U.S. taxpayers bailed out millions of home loans. We backstopped Fannie Mae and Freddie Mac and lent hundreds of billions of dollars to banks that were all but bankrupt. The bad guy in this story is the greedy banker, who would do anything to write another mortgage.
His weapons of choice? Loans with lax lending standards (liar’s loans, NINJA loans, etc.) and the targets were consumers with marginal credit.
When it was all over but the crying, Congressmen were outraged. They vowed that taxpayers would never again foot the bill for such a meltdown, that lenders would be held accountable and that consumers would be protected from predatory loans they couldn’t possibly repay.
Yes, banks have been penalized with multi-billion dollar fines for their previous lending practices, and yes, lending standards have tightened dramatically. But a funny thing happened on the way to fiscal responsibility — the economy suffered.
Without all the juice of easy credit being extended to marginal buyers who would then bid up the price of homes, the real estate industry has been left to survive on the slow stream of business created by high-quality borrowers who can come up with a 20% down payment and have a low debt-to-income ratio.
It’s been awful! There just aren’t enough of these folks willing to buy homes for the real estate market to recover. At this point, the voice of reason was shouted down.
So, of course, our fearless leaders caved.
Congressmen demanded easier lending standards and Mel Watts, the new Director of the Federal Housing Finance Agency, which oversees Fannie Mae and Freddie Mac, was given his position specifically for him to ease the terms on which these two giants would guarantee loans.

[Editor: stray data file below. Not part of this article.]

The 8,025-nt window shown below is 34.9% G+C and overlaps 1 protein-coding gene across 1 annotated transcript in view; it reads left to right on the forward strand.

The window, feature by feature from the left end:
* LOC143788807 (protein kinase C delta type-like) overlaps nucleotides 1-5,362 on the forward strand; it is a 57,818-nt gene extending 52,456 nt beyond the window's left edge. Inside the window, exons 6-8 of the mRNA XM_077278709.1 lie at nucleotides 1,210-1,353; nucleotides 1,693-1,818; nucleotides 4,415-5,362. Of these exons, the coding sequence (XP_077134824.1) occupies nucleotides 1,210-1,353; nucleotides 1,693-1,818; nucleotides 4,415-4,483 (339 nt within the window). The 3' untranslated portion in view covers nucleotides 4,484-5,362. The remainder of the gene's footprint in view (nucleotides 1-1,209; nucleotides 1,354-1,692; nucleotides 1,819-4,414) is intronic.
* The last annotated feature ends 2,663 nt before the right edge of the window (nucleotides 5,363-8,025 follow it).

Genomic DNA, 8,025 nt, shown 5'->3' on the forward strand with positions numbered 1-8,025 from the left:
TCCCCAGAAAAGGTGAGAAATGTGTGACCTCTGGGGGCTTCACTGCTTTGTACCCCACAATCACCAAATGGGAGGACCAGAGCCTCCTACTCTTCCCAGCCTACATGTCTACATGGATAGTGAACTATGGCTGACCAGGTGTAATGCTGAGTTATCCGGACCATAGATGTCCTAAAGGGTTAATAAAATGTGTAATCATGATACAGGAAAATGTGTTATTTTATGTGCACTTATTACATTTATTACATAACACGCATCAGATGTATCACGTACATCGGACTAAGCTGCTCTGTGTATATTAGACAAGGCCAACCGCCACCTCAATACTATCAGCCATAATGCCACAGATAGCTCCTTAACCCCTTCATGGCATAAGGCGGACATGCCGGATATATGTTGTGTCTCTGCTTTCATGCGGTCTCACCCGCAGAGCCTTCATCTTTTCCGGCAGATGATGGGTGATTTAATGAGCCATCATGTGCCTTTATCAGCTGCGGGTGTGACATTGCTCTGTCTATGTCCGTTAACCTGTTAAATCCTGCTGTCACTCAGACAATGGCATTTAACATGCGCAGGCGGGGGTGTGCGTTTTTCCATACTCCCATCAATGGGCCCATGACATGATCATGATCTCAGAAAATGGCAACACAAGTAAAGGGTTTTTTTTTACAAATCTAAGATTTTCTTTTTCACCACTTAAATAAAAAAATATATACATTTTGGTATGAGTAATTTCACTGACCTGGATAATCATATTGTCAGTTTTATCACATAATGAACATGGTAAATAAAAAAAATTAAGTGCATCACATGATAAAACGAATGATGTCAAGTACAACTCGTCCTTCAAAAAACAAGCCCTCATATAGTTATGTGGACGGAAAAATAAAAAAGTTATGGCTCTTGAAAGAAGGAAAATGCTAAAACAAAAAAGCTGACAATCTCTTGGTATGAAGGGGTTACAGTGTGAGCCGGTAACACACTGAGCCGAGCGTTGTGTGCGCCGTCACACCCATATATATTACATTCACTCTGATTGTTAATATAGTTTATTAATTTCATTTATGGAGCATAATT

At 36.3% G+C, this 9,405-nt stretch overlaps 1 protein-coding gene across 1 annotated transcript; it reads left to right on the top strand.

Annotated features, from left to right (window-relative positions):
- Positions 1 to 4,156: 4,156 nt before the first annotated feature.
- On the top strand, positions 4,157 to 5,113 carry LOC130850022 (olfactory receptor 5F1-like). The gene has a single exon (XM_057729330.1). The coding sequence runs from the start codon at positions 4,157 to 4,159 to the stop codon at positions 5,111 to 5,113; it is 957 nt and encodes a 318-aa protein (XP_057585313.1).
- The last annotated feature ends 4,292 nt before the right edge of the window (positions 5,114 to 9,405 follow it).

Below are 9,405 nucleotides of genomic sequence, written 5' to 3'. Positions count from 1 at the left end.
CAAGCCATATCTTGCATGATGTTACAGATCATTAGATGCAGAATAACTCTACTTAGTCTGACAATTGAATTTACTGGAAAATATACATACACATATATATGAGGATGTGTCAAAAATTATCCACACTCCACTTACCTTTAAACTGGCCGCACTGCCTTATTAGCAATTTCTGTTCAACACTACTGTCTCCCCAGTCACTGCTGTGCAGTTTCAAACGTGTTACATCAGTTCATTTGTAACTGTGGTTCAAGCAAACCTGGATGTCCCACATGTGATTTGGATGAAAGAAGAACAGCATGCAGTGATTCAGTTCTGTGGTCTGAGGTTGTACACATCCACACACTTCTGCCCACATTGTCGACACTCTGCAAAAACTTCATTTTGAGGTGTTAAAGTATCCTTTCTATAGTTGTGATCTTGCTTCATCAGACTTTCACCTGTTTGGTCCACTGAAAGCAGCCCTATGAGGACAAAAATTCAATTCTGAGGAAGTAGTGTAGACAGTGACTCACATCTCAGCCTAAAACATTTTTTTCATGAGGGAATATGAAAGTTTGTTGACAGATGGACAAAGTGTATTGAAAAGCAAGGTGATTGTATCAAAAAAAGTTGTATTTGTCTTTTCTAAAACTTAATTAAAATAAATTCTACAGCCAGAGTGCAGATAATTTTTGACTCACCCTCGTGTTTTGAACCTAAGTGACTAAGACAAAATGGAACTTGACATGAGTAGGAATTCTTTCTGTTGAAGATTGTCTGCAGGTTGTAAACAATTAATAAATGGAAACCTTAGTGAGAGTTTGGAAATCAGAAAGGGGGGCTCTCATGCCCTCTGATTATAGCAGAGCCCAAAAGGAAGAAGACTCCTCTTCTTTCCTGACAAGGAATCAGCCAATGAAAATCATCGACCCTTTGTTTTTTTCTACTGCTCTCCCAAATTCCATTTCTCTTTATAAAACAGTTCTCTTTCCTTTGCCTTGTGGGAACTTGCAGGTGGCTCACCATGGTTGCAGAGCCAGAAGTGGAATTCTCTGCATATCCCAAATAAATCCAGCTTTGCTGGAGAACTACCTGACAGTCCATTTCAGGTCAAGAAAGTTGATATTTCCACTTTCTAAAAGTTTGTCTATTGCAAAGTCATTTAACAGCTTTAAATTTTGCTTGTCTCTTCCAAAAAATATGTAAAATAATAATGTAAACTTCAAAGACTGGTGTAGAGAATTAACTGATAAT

As for banks being on the hook, well, not so much anymore. Lenders have bigger loopholes they can use to cast off any responsibility for lending money.
As the dust settles, loans originated with a 3% to 5% down payment can qualify for a government guarantee and banks have been given a list of characteristics that would make a loan eligible to be put back to the bank. All the banks have to do is dot their “I’s” and cross their “T’s” and they’ll be free of any liability.
Of course, we as a nation will still be making loans to marginal borrowers who don’t have to put up much cash. When the next downturn in real estate happens, these borrowers will be faced with the not-so-tough choice of walking away from a home that is 15% to 20% underwater, in which case their modest down payment is long gone.
Just like in the financial crisis, homeowners that are way under water will make their credit card and car payments, but won’t bother to pay for the home anymore. What would be the point? Like last time, they can live in the home rent and mortgage free for many months, because who will kick them out?
And who’s the poor sap that’s on the hook to eat the loss on the mortgage? Once again, it’s the taxpayer.
If this weren’t bad enough, the newest crop of sub-prime borrowers to be targeted by lenders are none other than boomerang borrowers — those who lost their homes in foreclosure or a short sale after the financial crisis but are now back in the market to buy a home.
I would ask: “How is any of this a good idea?” But I know the answer.
When the government can’t manufacture a strong economy through gimmicks like cash for clunkers or outrageous monetary policy such as QE (insert latest number here) programs, they will try anything to move the needle of growth.
If it means putting the taxpayer back on the hook for something that was catastrophic before… well, so be it.
I often wish that Congress and the Administration wouldn’t try so hard to help us. I’m not sure we can afford any more of their assistance.
DISCLOSURE: The views and opinions expressed in this article are those of the authors, and do not represent the views of equities.com. Readers should not consider statements made by the author as formal recommendations and should consult their financial advisor before making any investment decisions. To read our full disclosure, please go to: http://www.equities.com/disclaimer